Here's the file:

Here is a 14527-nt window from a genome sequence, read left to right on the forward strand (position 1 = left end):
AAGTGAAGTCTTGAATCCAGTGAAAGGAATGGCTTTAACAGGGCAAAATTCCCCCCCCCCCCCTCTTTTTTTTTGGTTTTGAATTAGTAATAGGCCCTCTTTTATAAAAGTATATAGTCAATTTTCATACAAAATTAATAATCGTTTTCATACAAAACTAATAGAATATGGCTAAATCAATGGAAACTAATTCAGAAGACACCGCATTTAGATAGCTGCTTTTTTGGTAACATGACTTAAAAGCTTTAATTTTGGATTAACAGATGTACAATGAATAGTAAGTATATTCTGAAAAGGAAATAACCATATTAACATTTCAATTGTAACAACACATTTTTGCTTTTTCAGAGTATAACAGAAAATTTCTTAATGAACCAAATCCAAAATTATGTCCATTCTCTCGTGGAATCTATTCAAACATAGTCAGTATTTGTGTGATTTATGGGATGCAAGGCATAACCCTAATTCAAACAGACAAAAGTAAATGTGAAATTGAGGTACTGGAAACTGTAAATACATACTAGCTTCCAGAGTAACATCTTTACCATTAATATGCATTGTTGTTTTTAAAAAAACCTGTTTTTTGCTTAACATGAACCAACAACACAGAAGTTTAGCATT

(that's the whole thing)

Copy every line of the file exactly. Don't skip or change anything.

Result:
Here is a 14527-nt window from a genome sequence, read left to right on the forward strand (position 1 = left end):
AAGTGAAGTCTTGAATCCAGTGAAAGGAATGGCTTTAACAGGGCAAAATTCCCCCCCCCCCCCTCTTTTTTTTTGGTTTTGAATTAGTAATAGGCCCTCTTTTATAAAAGTATATAGTCAATTTTCATACAAAATTAATAATCGTTTTCATACAAAACTAATAGAATATGGCTAAATCAATGGAAACTAATTCAGAAGACACCGCATTTAGATAGCTGCTTTTTTGGTAACATGACTTAAAAGCTTTAATTTTGGATTAACAGATGTACAATGAATAGTAAGTATATTCTGAAAAGGAAATAACCATATTAACATTTCAATTGTAACAACACATTTTTGCTTTTTCAGAGTATAACAGAAAATTTCTTAATGAACCAAATCCAAAATTATGTCCATTCTCTCGTGGAATCTATTCAAACATAGTCAGTATTTGTGTGATTTATGGGATGCAAGGCATAACCCTAATTCAAACAGACAAAAGTAAATGTGAAATTGAGGTACTGGAAACTGTAAATACATACTAGCTTCCAGAGTAACATCTTTACCATTAATATGCATTGTTGTTTTTAAAAAAACCTGTTTTTTGCTTAACATGAACCAACAACACAGAAGTTTAGCATT